The IoT Angle
The healthcare industry has a problem, and MSP security is the solution. On one hand, IoT devices are making medical breakthroughs possible through data accumulation and use. On the other hand, the Internet of Things is leaving bare multiple vulnerabilities, which previously were not so dire an issue. The solution is proper network security, which is designed around IoT devices. That is going to be easier said than done, however.
While installing a security system internally may very well lead to sustainable operations free from cybercrime for a while, unless a healthcare facility specializes in technological solutions, it will again fall behind, forcing increased cost playing security catch-up. Since MSPs do have core needs surrounding security provision, they are more likely to remain cognizant of innovative requirements. In fact, if your MSP does not remain ahead of the curve as regards security, you will most likely lose your competitive edge.
Compounding the issue is compliance. A healthcare facility has strict compliance regulations to which it must adhere. An MSP working with a given facility has shared liability with them. This means if MSP security is not effective, and patient information is compromised against compliance code, then the MSP may also share some of the fines.
What Your MSP Is Up Against
A Metropolitan healthcare institution is likely to have more than a thousand devices, which can be classified as IoT. There will also be legacy equipment, which was not built with today’s security structures in mind. How could they anticipate the kind of threats that today’s healthcare institutions will face? Additionally, an IoT device usually has a lifespan that differs from other computational equipment. It is not beyond the realm of expectation to see devices lasting ten years or more. Often that which is required of them does not substantively change over time, meaning there is no necessity for upgrades soon. When there is legacy equipment, you can expect legacy software with all its vulnerabilities. Do not be surprised to find many healthcare institutions are still running information systems with Windows XP at the helm.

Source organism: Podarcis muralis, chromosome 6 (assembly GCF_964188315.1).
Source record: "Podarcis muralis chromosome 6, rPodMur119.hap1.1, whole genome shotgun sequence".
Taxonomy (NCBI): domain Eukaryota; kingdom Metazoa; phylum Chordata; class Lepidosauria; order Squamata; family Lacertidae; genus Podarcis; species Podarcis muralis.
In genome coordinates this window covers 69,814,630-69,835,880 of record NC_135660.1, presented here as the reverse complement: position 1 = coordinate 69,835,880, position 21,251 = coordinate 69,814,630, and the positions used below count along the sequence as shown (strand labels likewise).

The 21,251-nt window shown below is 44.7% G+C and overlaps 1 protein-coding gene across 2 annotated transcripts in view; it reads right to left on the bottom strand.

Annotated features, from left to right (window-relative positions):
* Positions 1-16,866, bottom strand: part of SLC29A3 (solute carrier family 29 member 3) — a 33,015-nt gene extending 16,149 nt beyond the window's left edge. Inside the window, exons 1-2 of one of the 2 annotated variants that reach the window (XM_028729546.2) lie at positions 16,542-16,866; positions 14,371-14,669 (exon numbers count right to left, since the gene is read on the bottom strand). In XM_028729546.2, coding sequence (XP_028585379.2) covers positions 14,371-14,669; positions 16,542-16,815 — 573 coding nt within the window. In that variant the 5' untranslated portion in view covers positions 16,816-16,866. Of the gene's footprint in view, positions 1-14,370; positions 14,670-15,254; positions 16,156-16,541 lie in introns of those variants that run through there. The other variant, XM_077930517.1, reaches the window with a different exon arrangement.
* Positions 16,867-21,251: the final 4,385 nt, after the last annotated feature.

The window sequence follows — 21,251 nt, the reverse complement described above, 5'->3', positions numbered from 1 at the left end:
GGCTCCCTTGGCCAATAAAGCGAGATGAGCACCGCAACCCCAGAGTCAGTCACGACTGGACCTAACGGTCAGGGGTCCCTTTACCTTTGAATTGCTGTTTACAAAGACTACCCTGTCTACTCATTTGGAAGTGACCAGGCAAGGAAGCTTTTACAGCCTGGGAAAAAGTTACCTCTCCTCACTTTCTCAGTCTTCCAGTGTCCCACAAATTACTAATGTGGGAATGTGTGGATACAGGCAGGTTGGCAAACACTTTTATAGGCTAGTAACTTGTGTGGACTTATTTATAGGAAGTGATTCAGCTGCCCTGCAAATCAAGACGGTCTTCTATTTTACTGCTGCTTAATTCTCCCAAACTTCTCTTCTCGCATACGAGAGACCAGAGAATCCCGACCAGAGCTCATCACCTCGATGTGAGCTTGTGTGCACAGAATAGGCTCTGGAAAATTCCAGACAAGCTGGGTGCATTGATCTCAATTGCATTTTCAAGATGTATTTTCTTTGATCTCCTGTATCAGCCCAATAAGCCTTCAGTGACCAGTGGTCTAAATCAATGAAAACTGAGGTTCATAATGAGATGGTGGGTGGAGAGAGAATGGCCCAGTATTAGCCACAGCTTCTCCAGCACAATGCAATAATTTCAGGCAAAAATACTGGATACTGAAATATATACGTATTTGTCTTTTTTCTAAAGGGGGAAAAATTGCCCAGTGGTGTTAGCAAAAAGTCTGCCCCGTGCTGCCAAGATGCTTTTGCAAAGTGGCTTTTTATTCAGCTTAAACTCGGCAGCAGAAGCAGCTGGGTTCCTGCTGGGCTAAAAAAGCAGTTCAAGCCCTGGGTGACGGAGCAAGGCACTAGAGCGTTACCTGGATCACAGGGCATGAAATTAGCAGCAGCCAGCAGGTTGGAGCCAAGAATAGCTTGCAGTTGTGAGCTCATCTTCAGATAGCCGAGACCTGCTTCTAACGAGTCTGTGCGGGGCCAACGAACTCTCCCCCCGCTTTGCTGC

Thankfully, some patch solutions can be brought into play. Additionally, you will find that many security vulnerabilities are of the same category as poor passwords. That is to say, some simple education about best practices in modern security will set them straight.
Increasing Cybercrime Threats
Cybercrime is expected to surpass $2 trillion in cost by 2019. From there, a further increase is projected. Healthcare industries are the most targeted for a number of reasons, not least of which being their ample vulnerabilities and compulsion to pay. A ransomware bug that locks down a computer system could result in the death of a patient. Therefore, a cybercriminal who successfully extorts a healthcare facility is more likely to be paid very quickly should there be no other alternative.
In May 2017, WannaCry, a ransomware bug that entered Windows systems through SMB ports affected around 150 countries. In March 2017, when it was leaked that the NSA had built in the exploitable backdoor which paved way for the virus, a patch was soon released that covered businesses who were compromised. Those who received the patch weathered the storm of the attack. Those who did not have a mess on their hands across the globe. Your MSP can help secure healthcare facilities against this, and ample data demonstrates the need for varying healthcare facilities to adopt such services.
When approaching healthcare clients, it is important to remember that:
- Cybercrime is increasing
- Poor security practices often result in vulnerabilities
- Legacy systems characterize many IoT functions in healthcare
- IoT devices have a longer life cycle
Your MSP security solutions need to account for these factors. Patching, anti-malware, anti-spyware, and anti-virus protocols are all important components of securing health care facilities. Proactive maintenance and security are probably going to be some of the best things your MSP can provide. Education is additionally very important especially considering the prevalence of poor password practices. There are security solutions for the Internet of Things, and clients providing healthcare services need to aware of that.